No Lockdowns for Code Haven Outreach Team

No Lockdowns for Code Haven Outreach Team

As one of three new outreach directors, I wanted to give a quick overview of the initiatives that outreach is working on this semester! As a general principle, Code Haven’s outreach team is in charge of the outwards facing tasks of Code Haven, managing our public appearance, as well as expanding our outreach with research and further opportunities. This semester, we decided to focus on four separate initiatives: teacher research, newsletter, website management, and social media. In this blog post, we will go through each of these umbrella initiatives and describe the various tasks associated with each one.

Teacher Research

A figurative younger mentor speaks with a teacher for feedback.

Our first task this semester was to correspond with teachers and determine the new initiatives that our teachers would like to see in our classroom. We went into the interviews proposing the idea of a self-paced learning application based on Code Haven’s curriculum. We wanted to discuss if this would be a useful initiative that teachers would utilize in the classroom. Additionally, we wanted input into the specifics of this application, whether a self-paced learning application would be more or less beneficial than an application designed for teachers. Lastly, we wanted feedback on newsletters, and whether teachers’ enjoyed our current structure of newsletters or what they most want to see in a Code Haven newsletter.

After interviewing five of our regular classroom teachers, we determined that while most teachers said that a self-paced learning application would be helpful, there was a sentiment that only the more motivated students would benefit from such a learning platform. Additionally, they emphasized that Code Haven’s curriculum seemed heavily based on college mentors in the classroom helping students, and they wondered whether that would translate well to a self-paced learning platform without mentors.

During Code Haven board meetings and as an outreach team, we continue to have discussions on the viability of an application to assist the learning that occurs in the Code Haven classroom.


A Goal Inbox refreshes to see the CodeHaven newsletter.

Our teacher research also gave us valuable insight into the structure of our newsletters. We received an overwhelming response that teachers wanted access to resources most all. We also received feedback that teachers wanted student-friendly reading level material to hand out in class.

As an outreach team, we devised a new structure for our newsletter that will stay consistent throughout each month, with sections including a five-minute classroom activity, a blog, a review, a spotlight, and words of the day for teachers and students.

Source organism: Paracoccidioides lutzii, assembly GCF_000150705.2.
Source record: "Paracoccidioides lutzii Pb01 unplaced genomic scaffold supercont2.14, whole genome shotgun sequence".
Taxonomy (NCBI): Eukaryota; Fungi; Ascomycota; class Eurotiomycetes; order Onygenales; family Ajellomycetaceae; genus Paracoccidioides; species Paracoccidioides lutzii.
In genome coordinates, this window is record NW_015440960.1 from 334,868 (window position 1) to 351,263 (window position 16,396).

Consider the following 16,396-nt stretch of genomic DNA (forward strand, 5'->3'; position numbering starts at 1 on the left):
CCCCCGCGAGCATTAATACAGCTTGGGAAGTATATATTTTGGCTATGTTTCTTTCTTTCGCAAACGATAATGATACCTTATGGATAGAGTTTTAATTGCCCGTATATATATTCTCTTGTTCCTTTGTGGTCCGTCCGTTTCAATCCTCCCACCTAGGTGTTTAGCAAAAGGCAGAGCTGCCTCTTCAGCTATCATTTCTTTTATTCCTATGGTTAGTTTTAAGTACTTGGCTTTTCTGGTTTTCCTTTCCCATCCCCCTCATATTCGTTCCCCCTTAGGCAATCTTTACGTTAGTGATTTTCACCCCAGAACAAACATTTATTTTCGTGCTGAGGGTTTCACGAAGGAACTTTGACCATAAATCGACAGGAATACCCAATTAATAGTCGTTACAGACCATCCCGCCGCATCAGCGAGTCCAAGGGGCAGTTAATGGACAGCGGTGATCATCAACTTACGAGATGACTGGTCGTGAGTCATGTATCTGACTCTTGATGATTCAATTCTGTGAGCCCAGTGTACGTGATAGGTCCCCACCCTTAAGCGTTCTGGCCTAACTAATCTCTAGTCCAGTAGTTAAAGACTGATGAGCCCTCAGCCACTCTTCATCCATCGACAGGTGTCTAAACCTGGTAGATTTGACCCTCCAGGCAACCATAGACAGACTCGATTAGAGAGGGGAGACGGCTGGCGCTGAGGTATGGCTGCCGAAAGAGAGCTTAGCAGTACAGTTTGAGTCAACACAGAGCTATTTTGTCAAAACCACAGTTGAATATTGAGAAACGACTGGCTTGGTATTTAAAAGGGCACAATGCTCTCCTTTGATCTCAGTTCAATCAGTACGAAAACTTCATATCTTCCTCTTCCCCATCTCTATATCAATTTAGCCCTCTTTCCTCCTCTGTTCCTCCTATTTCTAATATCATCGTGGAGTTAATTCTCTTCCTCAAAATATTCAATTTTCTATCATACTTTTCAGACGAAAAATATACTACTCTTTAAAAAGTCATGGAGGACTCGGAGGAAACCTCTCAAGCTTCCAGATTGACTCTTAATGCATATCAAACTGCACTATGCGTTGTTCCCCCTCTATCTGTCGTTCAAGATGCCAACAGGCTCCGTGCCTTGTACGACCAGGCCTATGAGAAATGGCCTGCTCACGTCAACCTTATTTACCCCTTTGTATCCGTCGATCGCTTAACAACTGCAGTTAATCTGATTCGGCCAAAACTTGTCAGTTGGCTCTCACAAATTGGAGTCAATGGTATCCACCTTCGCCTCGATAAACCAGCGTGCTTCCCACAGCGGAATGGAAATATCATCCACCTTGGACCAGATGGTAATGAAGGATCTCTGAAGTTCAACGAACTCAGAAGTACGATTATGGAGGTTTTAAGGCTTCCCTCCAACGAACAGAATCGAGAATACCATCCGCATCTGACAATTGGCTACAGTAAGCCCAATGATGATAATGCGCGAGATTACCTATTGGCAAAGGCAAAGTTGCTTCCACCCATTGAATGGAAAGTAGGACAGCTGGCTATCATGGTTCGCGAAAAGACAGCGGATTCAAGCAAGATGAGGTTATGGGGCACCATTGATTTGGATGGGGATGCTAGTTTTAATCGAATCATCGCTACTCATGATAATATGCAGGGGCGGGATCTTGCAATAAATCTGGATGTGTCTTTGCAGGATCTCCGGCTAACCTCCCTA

1. Five-minute classroom activity: This five-minute activity is designed to be read by teachers and to be utilized directly in the classroom.
  2. Blog: In this section, Code Haven members will provide an update on the initiatives that we’ve been working towards.
  3. Review: In the review section, I will review a CS resource, conference, and network, highlighting the pros and cons so that teachers don’t have to!
  4. Spotlight: The spotlight section is an article written at a kid-friendly reading level, and will spotlight a new CS concept, discovery, or historical figure. This is designed for teachers to be able to hand to their students to read as a classroom activity.
  5. Word of the day: We will provide a word of the day for teachers that will help them in better understanding CS and teaching CS, as well as a CS-related word of the day for students.


An Image displays our CodeHaven Website Homepage.

In addition to regular maintenance of the website, this semester we wanted to improve the look of our open-sourced curriculum. During our teacher interviews, we learned that many teachers either didn’t realize that we had an open-sourced curriculum or knew but had never used it. Additionally, after examining our curriculum ourselves, we realized that we wanted to improve ease of access to our curriculum. Given that most teachers are familiar with Google Docs, but less familiar with using GitHub to edit markdown files, we decided to convert our curriculum into embedded Google Docs on our website.

Lastly, we wanted to continue the work started by previous outreach directors in monitoring website traffic with Google Analytics, as well as improving the SEO of our website.